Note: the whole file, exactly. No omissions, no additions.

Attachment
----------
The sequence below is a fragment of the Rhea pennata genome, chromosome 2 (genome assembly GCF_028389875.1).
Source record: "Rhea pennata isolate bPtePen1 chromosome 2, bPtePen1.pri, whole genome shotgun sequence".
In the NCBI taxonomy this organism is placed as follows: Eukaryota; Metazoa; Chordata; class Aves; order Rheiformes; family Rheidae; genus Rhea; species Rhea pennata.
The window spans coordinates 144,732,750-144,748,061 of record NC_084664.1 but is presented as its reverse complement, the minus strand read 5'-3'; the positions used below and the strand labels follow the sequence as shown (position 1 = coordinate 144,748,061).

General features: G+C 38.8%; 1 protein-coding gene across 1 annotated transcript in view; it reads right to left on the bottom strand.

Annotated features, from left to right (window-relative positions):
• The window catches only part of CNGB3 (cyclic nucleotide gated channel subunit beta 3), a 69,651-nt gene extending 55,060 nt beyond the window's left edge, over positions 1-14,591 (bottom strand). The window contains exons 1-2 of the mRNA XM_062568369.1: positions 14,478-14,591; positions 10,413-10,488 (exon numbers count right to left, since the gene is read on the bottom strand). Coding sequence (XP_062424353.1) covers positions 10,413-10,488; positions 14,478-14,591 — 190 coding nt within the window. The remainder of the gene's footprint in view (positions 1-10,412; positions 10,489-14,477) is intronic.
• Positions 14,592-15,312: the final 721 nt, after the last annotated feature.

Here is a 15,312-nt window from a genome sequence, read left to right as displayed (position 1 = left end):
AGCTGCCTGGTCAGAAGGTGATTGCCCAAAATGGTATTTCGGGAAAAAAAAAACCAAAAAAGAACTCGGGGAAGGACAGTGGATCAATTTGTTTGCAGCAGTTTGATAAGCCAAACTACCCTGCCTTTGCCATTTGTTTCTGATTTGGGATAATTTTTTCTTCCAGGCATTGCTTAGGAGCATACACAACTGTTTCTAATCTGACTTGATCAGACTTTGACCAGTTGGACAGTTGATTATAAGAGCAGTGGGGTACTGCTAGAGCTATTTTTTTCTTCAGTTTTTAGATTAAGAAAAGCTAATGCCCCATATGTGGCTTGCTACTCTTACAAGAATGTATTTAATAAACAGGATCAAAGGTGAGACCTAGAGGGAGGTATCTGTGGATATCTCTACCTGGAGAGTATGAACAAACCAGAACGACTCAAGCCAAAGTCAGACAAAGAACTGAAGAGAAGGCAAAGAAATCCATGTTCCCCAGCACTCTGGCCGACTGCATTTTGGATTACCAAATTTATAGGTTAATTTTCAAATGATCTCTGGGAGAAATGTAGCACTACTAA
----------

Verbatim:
The sequence below is a fragment of the Rhea pennata genome, chromosome 2 (genome assembly GCF_028389875.1).
Source record: "Rhea pennata isolate bPtePen1 chromosome 2, bPtePen1.pri, whole genome shotgun sequence".
In the NCBI taxonomy this organism is placed as follows: Eukaryota; Metazoa; Chordata; class Aves; order Rheiformes; family Rheidae; genus Rhea; species Rhea pennata.
The window spans coordinates 144,732,750-144,748,061 of record NC_084664.1 but is presented as its reverse complement, the minus strand read 5'-3'; the positions used below and the strand labels follow the sequence as shown (position 1 = coordinate 144,748,061).

General features: G+C 38.8%; 1 protein-coding gene across 1 annotated transcript in view; it reads right to left on the bottom strand.

Annotated features, from left to right (window-relative positions):
• The window catches only part of CNGB3 (cyclic nucleotide gated channel subunit beta 3), a 69,651-nt gene extending 55,060 nt beyond the window's left edge, over positions 1-14,591 (bottom strand). The window contains exons 1-2 of the mRNA XM_062568369.1: positions 14,478-14,591; positions 10,413-10,488 (exon numbers count right to left, since the gene is read on the bottom strand). Coding sequence (XP_062424353.1) covers positions 10,413-10,488; positions 14,478-14,591 — 190 coding nt within the window. The remainder of the gene's footprint in view (positions 1-10,412; positions 10,489-14,477) is intronic.
• Positions 14,592-15,312: the final 721 nt, after the last annotated feature.

Here is a 15,312-nt window from a genome sequence, read left to right as displayed (position 1 = left end):
AGCTGCCTGGTCAGAAGGTGATTGCCCAAAATGGTATTTCGGGAAAAAAAAAACCAAAAAAGAACTCGGGGAAGGACAGTGGATCAATTTGTTTGCAGCAGTTTGATAAGCCAAACTACCCTGCCTTTGCCATTTGTTTCTGATTTGGGATAATTTTTTCTTCCAGGCATTGCTTAGGAGCATACACAACTGTTTCTAATCTGACTTGATCAGACTTTGACCAGTTGGACAGTTGATTATAAGAGCAGTGGGGTACTGCTAGAGCTATTTTTTTCTTCAGTTTTTAGATTAAGAAAAGCTAATGCCCCATATGTGGCTTGCTACTCTTACAAGAATGTATTTAATAAACAGGATCAAAGGTGAGACCTAGAGGGAGGTATCTGTGGATATCTCTACCTGGAGAGTATGAACAAACCAGAACGACTCAAGCCAAAGTCAGACAAAGAACTGAAGAGAAGGCAAAGAAATCCATGTTCCCCAGCACTCTGGCCGACTGCATTTTGGATTACCAAATTTATAGGTTAATTTTCAAATGATCTCTGGGAGAAATGTAGCACTACTAA